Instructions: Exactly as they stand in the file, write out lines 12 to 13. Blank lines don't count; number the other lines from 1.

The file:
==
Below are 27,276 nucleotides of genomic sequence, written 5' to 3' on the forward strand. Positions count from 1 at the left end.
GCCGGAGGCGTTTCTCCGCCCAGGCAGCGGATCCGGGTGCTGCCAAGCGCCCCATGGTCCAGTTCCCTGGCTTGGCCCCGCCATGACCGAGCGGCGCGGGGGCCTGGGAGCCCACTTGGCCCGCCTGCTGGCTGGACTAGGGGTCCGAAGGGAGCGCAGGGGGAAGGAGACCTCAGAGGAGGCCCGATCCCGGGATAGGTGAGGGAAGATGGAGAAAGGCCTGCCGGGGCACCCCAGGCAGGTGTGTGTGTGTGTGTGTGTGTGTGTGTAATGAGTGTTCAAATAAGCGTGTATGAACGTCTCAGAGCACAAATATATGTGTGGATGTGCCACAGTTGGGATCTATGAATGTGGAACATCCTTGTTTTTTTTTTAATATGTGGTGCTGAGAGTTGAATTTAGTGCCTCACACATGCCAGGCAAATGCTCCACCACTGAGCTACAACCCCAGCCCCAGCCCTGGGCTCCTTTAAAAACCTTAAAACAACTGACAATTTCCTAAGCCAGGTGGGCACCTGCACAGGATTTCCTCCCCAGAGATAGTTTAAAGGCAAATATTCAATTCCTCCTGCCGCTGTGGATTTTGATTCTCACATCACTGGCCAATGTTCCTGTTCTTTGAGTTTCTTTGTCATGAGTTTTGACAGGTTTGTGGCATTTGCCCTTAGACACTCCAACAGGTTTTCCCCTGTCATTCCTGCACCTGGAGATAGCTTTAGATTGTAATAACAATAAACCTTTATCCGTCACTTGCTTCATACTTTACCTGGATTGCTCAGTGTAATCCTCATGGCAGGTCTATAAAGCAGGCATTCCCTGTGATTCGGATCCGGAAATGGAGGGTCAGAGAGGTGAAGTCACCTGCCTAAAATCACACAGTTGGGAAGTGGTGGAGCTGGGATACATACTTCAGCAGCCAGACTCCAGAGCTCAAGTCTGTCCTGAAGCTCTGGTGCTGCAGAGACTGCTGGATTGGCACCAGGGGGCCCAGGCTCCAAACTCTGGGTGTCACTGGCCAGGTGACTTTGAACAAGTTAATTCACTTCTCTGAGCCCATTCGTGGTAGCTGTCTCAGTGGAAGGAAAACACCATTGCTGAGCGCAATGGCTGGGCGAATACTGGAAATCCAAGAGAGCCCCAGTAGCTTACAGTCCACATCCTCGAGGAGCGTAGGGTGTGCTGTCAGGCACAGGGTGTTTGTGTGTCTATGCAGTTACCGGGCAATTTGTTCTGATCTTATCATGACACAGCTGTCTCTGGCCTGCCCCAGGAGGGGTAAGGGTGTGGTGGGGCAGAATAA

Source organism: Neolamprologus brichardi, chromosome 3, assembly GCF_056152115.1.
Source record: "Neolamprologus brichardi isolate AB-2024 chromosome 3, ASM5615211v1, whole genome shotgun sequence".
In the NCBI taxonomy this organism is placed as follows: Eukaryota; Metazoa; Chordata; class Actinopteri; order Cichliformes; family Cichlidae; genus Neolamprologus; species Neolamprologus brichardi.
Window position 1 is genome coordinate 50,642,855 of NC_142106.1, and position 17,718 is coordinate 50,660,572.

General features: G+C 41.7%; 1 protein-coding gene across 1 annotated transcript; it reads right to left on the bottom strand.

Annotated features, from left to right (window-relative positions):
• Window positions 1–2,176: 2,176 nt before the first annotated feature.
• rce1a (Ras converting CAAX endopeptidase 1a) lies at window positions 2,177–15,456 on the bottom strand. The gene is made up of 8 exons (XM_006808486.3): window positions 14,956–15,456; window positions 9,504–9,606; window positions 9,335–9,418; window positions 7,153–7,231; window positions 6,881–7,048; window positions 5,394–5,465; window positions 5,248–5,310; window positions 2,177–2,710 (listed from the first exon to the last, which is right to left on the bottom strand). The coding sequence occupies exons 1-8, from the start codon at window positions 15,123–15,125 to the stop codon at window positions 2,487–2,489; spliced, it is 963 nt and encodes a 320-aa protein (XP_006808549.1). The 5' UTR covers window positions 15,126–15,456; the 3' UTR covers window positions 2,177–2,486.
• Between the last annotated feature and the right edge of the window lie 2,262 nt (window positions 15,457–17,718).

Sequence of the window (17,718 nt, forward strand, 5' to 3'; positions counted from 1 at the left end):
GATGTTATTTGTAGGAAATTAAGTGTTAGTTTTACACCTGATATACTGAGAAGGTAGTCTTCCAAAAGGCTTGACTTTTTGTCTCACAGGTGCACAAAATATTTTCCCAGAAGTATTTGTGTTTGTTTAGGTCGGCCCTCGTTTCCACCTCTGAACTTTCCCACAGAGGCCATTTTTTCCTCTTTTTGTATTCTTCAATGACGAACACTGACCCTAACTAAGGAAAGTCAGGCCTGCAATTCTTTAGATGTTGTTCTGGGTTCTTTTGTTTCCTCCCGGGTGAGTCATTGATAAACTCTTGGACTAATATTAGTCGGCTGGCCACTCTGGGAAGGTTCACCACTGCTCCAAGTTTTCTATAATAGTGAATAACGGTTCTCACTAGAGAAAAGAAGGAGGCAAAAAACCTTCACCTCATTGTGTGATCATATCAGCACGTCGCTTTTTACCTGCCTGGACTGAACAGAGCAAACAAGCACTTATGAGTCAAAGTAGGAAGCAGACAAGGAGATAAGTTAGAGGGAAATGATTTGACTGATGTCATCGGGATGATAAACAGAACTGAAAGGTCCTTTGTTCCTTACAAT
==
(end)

Sequence of the window (17,718 nt, forward strand, 5' to 3'; positions counted from 1 at the left end):
GATGTTATTTGTAGGAAATTAAGTGTTAGTTTTACACCTGATATACTGAGAAGGTAGTCTTCCAAAAGGCTTGACTTTTTGTCTCACAGGTGCACAAAATATTTTCCCAGAAGTATTTGTGTTTGTTTAGGTCGGCCCTCGTTTCCACCTCTGAACTTTCCCACAGAGGCCATTTTTTCCTCTTTTTGTATTCTTCAATGACGAACACTGACCCTAACTAAGGAAAGTCAGGCCTGCAATTCTTTAGATGTTGTTCTGGGTTCTTTTGTTTCCTCCCGGGTGAGTCATTGATAAACTCTTGGACTAATATTAGTCGGCTGGCCACTCTGGGAAGGTTCACCACTGCTCCAAGTTTTCTATAATAGTGAATAACGGTTCTCACTAGAGAAAAGAAGGAGGCAAAAAACCTTCACCTCATTGTGTGATCATATCAGCACGTCGCTTTTTACCTGCCTGGACTGAACAGAGCAAACAAGCACTTATGAGTCAAAGTAGGAAGCAGACAAGGAGATAAGTTAGAGGGAAATGATTTGACTGATGTCATCGGGATGATAAACAGAACTGAAAGGTCCTTTGTTCCTTACAAT